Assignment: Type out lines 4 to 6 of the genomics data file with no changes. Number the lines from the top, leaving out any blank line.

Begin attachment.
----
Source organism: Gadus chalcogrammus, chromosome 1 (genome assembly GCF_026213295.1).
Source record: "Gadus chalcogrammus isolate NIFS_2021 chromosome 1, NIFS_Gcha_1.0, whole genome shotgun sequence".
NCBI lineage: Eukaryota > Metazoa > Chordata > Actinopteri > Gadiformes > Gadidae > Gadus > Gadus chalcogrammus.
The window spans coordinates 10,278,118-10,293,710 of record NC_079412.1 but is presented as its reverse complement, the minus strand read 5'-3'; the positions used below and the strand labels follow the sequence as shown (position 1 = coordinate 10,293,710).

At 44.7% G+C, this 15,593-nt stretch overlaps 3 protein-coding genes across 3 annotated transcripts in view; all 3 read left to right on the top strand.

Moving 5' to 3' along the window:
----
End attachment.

The window spans coordinates 10,278,118-10,293,710 of record NC_079412.1 but is presented as its reverse complement, the minus strand read 5'-3'; the positions used below and the strand labels follow the sequence as shown (position 1 = coordinate 10,293,710).

At 44.7% G+C, this 15,593-nt stretch overlaps 3 protein-coding genes across 3 annotated transcripts in view; all 3 read left to right on the top strand.

Moving 5' to 3' along the window: